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French secularism and the rise of terror

Image credit: Alisdair Russell (Flickr: Creative Commons)

Again on the news has been yet another attack in France, this time on soldiers in Levallois-Perret, a suburb to the north of Paris. That brings the total number of attacks against the French military to five since January 2015. On the morning of the 9 August, in a small street open only to military vehicles, a BMW accelerated towards a group of six soldiers who were boarding a vehicle to change shifts for the day. All six soldiers were hit, but there were no fatalities.

Since January 2015, France has seen attacks on civilians, police and the military, including the deadly massacres that occurred in January 2015 at Charlie Hebdo, the coordinated November 2015 “Bataclan” attacks and the Bastille Day catastrophe in 2016. There is an element of terrorism that is random and unpredictable (which is what makes it so horrific), but why has France become such a target for terrorism? Many have been left pondering this question, baffled by how one country can experience so many acts of violence in such a short period time.

Since the 1980s, France has experienced extreme social and political tensions concerning the impacts of migration on French social cohesion, Islam in France and Muslims’ place in French society. Due to French colonisation of North Africa, many Moroccans and Algerians now call France home, and many of those former migrants have been French citizens for two to three generations. In the late 80s, France began to see a rise in discourse surrounding Islam’s compatibility with laïcité, or secularism, as we would say in English. Arguably, this debate was fuelled by the “the headscarf affair” in 1989, when a French-Muslim middle schooler was expelled from school for refusing to remove her headscarf.

It seems that since this moment, the place of Islam in France has been at the forefront of debates surrounding French national identity, and the tensions resulting from those debates have given weight to the arguments of right wing groups such as the Front National, headed by the extreme-right leader Marine Le Pen. Since the headscarf affair, France has seen major law and policy reform, including a law preventing students from wearing ostentatious signs of religion at school and the infamous “burqa ban”.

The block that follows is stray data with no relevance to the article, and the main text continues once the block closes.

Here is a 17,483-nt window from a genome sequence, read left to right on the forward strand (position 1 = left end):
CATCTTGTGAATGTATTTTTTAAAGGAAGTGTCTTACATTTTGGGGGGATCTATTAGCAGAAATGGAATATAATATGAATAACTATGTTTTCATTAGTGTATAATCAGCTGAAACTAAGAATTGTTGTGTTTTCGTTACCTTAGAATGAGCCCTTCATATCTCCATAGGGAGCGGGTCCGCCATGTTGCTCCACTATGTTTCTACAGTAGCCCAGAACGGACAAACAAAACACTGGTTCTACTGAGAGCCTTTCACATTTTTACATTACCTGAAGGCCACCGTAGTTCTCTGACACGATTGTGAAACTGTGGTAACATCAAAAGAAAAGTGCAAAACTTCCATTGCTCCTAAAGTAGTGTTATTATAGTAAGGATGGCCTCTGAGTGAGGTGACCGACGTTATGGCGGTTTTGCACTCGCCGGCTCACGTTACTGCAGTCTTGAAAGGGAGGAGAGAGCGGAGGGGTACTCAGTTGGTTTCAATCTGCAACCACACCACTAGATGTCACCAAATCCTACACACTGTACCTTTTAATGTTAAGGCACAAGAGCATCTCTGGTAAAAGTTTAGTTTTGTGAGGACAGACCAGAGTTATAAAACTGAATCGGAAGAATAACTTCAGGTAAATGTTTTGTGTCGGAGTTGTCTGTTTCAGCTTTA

The basis of these reforms was a consideration of the meaning of laïcité in France, and how that policy would be applied in the wake of new debate on the place of religion in French society. When first enacted into law in 1905, laïcité was simply defined as the separation of the Church and the State. As the French population lost their connections to their Catholic roots over time, however, attachment to a religion has become somewhat taboo. And as a result of policy and law reform, the meaning of laïcité is now more closely understood to mean the separation of religion from public life.

The intention of the policy is no doubt honourable. Its purpose is to ensure that all French men and women are free to practice their religion, and that no one can be persecuted on the basis of their religion, or atheism, for that matter. However, considering the context in which recent debates on laïcité have occurred—namely terrorism in the name of Islam and the French national identity crisis—France has associated laïcité as a solution to “Islam’s threat to French national identity”, which infers that Islam is incompatible with laïcité, while confirming laïcité as the cornerstone of French identity.

So where does this leave French-Muslims? Are they not as French as everyone else because of their religion? No doubt these are questions that many French-Muslims have been struggling to answer.

Against this backdrop of increasing social isolation due to the problematisation of Islam, it’s unsurprising that some members of the French-Muslim community have become withdrawn from mainstream society, feeling that their identity is incompatible with what it means to be truly French, i.e. laïque. This has undoubtedly caused some to look elsewhere for an identity that accepts and embraces them for who they are.

With Islam remaining at the forefront of political debates around the world, France will only see an increase in terrorism unless some serious internal reflection occurs on how it defines what it means to be French. While an increase in terrorism is never linked to just one cause, France needs to ask itself the question on everyone’s mind: what is it about France that is fuelling so much hate? Hopefully such internal reflection will lead to the realisation that laïcité is not incompatible with Islam in France.

Elena Christaki-Hedrick is the Europe and Eurasia Fellow at Young Australians in International Affairs.

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